EDP Sciences
Free access
Volume 383, Number 3, March I 2002
Page(s) 938 - 951
Section Formation, structure and evolution of stars
DOI http://dx.doi.org/10.1051/0004-6361:20020127

A&A 383, 938-951 (2002)
DOI: 10.1051/0004-6361:20020127

Resolving subdwarf B stars in binaries by HST imaging

U. Heber1, S. Moehler1, R. Napiwotzki1, P. Thejll2 and E. M. Green3

1  Dr. Remeis-Sternwarte, Astronomisches Institut der Universität Erlangen-Nürnberg, Sternwartstr. 7, 96049 Bamberg, Germany
2  Solar-Terrestrial Physics Division, Danish Meteorological Institute, Lyngbyvej 100, 2100 Copenhagen O, Denmark
3  Steward Observatory, University of Arizona, Tucson, AZ 85721, USA

(Received 4 July 2001 / Accepted 20 December 2001 )

The origin of subluminous B stars is still an unsolved problem in stellar evolution. Single star as well as close binary evolution scenarios have been invoked but until now have met with little success. We have carried out a small survey of spectroscopic binary candidates (19 systems consisting of an sdB star and late type companion) with the Planetary Camera of the WFPC2 onboard Hubble Space Telescope to test these scenarios. Monte Carlo simulations indicate that by imaging the programme stars in the R-band about one third of the sample (6-7 stars) should be resolved at a limiting angular resolution of 01 if they have linear separations like main sequence stars ("single star evolution"). None should be resolvable if all systems were produced by close binary evolution. In addition we expect three triple systems to be present in our sample. Most of these, if not all, should be resolvable. Components were resolved in 6 systems with separations between 02 and 45. However, only in the two systems TON 139 and PG 1718+519 (separations 032 and 024, respectively) do the magnitudes of the resolved components match the expectations from the deconvolution of the spectral energy distribution. These two stars could be physical binaries whereas in the other cases the nearby star may be a chance projection or a third component. Radial velocity measurements indicate that the resolved system TON 139 is a triple system, with the sdB having a close companion that does not contribute detectably to the integrated light of the system. Radial velocity information for the second resolved system, PG 1718+519, is insufficient. Assuming that it is not a triple system, it would be the only resolved system in our sample. Accordingly the success rate would be only 5% which is clearly below the prediction for single star evolution. We conclude that the distribution of separations of sdB binaries deviates strongly from that of normal stars. Our results add further evidence that close binary evolution is fundamental for the evolution of sdB stars.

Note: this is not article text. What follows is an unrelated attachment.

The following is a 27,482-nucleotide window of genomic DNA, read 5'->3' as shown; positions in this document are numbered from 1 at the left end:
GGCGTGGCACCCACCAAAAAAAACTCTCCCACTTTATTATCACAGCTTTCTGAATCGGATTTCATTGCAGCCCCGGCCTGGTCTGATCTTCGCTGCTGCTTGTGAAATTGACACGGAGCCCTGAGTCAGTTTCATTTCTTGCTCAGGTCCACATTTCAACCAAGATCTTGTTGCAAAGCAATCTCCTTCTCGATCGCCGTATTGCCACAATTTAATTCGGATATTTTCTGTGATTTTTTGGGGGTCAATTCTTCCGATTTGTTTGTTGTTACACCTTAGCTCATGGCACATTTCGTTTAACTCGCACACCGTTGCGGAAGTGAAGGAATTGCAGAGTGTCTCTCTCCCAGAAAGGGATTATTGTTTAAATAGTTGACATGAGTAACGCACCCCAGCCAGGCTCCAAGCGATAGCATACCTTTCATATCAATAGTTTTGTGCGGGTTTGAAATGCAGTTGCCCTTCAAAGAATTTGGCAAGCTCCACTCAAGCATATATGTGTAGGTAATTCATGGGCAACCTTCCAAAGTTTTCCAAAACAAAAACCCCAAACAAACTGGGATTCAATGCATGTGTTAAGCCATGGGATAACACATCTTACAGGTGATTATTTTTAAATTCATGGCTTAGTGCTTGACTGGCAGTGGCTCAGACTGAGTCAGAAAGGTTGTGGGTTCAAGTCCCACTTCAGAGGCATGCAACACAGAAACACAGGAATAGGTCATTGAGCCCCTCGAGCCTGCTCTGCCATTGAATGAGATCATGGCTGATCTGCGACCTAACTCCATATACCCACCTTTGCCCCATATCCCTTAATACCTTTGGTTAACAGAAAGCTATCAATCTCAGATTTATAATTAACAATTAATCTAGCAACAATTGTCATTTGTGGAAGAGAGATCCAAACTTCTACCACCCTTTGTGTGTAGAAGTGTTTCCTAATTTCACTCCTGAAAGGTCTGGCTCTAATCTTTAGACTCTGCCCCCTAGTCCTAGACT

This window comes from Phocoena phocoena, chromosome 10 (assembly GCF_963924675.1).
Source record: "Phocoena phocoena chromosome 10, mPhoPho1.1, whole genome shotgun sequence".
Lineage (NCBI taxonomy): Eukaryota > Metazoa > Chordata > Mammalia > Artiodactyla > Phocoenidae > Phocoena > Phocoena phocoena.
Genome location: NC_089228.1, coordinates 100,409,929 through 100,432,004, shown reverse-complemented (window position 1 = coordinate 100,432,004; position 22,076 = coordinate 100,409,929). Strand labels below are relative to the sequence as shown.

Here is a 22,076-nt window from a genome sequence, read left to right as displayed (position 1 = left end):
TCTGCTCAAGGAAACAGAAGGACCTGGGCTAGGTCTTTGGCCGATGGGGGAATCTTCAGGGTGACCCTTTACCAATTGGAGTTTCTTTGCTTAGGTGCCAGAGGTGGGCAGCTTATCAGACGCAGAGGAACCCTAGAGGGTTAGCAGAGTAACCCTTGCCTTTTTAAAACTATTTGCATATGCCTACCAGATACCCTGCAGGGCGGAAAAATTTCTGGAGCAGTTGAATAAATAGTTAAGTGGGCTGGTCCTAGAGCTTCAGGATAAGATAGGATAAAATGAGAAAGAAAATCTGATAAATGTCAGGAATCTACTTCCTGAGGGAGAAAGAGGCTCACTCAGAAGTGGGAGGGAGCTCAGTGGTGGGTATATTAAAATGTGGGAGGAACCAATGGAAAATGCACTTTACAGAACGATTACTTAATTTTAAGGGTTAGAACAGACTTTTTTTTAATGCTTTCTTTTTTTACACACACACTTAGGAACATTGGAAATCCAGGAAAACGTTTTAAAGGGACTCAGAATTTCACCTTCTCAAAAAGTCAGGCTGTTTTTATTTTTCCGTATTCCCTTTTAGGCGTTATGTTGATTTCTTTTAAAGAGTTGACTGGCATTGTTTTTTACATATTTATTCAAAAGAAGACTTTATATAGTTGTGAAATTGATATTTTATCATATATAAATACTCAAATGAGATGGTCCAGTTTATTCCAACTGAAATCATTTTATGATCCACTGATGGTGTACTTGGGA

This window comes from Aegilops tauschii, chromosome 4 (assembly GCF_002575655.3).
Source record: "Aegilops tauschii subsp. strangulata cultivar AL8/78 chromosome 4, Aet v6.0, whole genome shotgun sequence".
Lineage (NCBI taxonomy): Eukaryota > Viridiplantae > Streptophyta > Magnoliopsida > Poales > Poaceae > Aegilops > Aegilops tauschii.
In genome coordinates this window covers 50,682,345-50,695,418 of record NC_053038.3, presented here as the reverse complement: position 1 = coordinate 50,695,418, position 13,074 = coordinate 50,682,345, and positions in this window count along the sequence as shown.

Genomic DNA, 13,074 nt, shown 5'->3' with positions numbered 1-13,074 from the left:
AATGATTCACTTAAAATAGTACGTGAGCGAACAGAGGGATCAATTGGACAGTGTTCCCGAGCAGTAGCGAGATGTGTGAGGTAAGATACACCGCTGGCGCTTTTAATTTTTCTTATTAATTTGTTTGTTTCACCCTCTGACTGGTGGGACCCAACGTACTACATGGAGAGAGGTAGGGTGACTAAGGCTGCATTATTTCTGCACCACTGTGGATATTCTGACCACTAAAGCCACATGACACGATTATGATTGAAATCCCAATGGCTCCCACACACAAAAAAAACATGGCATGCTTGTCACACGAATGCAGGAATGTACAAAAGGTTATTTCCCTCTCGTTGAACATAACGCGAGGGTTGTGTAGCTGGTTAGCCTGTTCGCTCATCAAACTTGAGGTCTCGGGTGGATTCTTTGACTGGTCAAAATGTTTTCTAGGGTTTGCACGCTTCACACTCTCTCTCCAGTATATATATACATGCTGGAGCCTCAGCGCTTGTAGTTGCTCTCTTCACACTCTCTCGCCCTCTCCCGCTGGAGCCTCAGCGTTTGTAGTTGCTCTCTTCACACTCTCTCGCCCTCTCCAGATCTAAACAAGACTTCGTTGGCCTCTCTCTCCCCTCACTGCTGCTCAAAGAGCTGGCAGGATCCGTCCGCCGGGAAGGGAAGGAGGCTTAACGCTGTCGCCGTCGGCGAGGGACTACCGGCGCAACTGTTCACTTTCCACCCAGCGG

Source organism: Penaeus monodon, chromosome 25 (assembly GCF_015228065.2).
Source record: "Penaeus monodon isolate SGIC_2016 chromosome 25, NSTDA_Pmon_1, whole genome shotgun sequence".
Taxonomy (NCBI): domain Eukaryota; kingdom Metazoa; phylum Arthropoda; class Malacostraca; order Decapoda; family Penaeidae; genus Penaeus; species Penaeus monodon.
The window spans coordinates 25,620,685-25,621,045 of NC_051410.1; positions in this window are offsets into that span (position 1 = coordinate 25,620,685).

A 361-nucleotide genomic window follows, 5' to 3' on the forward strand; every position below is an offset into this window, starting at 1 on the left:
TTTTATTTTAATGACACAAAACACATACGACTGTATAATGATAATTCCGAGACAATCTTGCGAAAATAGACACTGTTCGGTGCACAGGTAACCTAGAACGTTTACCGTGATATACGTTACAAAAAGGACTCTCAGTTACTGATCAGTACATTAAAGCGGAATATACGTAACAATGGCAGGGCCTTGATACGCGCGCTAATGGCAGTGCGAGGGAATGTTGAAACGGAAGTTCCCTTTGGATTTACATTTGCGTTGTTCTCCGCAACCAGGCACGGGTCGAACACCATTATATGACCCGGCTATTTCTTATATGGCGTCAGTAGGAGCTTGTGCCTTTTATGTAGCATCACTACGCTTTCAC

Key words: stars: early-type -- stars: binaries: spectroscopic -- stars: evolution

Offprint request: U. Heber, heber@sternwarte.uni-erlangen.de

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